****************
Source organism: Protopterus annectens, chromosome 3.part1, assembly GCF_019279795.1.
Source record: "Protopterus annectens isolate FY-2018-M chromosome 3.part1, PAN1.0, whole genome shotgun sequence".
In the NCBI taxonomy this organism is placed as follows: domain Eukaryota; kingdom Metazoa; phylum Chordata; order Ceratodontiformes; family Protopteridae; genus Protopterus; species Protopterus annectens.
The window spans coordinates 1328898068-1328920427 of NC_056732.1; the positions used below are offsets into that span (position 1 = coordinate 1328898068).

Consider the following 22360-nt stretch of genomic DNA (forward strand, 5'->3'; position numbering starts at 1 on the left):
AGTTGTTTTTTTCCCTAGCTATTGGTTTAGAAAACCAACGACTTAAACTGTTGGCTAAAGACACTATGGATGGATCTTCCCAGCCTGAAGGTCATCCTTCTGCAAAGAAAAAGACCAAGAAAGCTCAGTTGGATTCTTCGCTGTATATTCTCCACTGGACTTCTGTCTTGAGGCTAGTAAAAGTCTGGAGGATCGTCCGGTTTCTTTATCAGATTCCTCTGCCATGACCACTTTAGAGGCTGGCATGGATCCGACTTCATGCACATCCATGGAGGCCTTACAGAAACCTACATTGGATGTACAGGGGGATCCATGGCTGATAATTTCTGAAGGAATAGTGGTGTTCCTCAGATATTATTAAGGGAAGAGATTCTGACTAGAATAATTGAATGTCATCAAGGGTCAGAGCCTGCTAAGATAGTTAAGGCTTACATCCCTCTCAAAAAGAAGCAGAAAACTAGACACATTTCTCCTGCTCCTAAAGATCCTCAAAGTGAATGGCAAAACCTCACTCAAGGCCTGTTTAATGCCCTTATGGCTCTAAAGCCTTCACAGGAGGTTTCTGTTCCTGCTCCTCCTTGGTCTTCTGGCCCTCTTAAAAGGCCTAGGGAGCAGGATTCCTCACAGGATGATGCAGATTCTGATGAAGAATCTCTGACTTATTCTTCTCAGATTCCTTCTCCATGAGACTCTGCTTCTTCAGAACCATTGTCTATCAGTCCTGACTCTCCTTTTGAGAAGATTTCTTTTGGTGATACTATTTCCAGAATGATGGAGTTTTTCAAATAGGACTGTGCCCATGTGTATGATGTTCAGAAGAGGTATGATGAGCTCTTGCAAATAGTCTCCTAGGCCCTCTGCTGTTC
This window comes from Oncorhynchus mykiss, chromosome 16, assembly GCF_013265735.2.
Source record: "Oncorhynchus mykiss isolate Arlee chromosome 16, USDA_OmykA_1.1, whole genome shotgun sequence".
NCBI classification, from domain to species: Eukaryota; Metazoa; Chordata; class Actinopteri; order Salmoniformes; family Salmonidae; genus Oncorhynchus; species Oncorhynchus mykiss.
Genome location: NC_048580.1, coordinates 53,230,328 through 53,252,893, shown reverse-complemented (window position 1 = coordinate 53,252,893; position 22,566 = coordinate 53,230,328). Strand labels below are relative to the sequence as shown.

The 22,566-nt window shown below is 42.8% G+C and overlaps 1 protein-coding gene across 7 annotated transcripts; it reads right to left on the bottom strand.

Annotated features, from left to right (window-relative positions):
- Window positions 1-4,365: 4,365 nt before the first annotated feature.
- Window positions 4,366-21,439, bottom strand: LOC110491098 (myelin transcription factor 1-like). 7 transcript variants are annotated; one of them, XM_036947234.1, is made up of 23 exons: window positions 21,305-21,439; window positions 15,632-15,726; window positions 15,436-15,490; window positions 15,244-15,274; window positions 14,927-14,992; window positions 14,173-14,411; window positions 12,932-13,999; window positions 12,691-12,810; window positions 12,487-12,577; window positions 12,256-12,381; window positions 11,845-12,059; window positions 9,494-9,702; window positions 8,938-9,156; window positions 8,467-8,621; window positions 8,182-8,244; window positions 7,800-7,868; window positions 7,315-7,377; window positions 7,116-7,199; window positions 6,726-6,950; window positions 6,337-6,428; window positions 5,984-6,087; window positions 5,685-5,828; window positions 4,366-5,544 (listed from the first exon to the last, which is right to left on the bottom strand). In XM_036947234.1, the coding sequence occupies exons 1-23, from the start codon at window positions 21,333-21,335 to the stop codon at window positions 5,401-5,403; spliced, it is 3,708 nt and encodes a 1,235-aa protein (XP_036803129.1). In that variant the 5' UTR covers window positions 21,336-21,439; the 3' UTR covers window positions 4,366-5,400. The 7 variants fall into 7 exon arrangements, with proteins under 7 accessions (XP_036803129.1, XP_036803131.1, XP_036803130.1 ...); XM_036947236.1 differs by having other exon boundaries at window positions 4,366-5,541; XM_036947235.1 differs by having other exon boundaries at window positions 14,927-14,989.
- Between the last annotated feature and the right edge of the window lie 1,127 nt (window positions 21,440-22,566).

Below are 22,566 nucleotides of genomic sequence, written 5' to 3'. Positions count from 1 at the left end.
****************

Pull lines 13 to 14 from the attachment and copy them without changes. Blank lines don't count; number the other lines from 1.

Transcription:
- Window positions 1-4,365: 4,365 nt before the first annotated feature.
- Window positions 4,366-21,439, bottom strand: LOC110491098 (myelin transcription factor 1-like). 7 transcript variants are annotated; one of them, XM_036947234.1, is made up of 23 exons: window positions 21,305-21,439; window positions 15,632-15,726; window positions 15,436-15,490; window positions 15,244-15,274; window positions 14,927-14,992; window positions 14,173-14,411; window positions 12,932-13,999; window positions 12,691-12,810; window positions 12,487-12,577; window positions 12,256-12,381; window positions 11,845-12,059; window positions 9,494-9,702; window positions 8,938-9,156; window positions 8,467-8,621; window positions 8,182-8,244; window positions 7,800-7,868; window positions 7,315-7,377; window positions 7,116-7,199; window positions 6,726-6,950; window positions 6,337-6,428; window positions 5,984-6,087; window positions 5,685-5,828; window positions 4,366-5,544 (listed from the first exon to the last, which is right to left on the bottom strand). In XM_036947234.1, the coding sequence occupies exons 1-23, from the start codon at window positions 21,333-21,335 to the stop codon at window positions 5,401-5,403; spliced, it is 3,708 nt and encodes a 1,235-aa protein (XP_036803129.1). In that variant the 5' UTR covers window positions 21,336-21,439; the 3' UTR covers window positions 4,366-5,400. The 7 variants fall into 7 exon arrangements, with proteins under 7 accessions (XP_036803129.1, XP_036803131.1, XP_036803130.1 ...); XM_036947236.1 differs by having other exon boundaries at window positions 4,366-5,541; XM_036947235.1 differs by having other exon boundaries at window positions 14,927-14,989.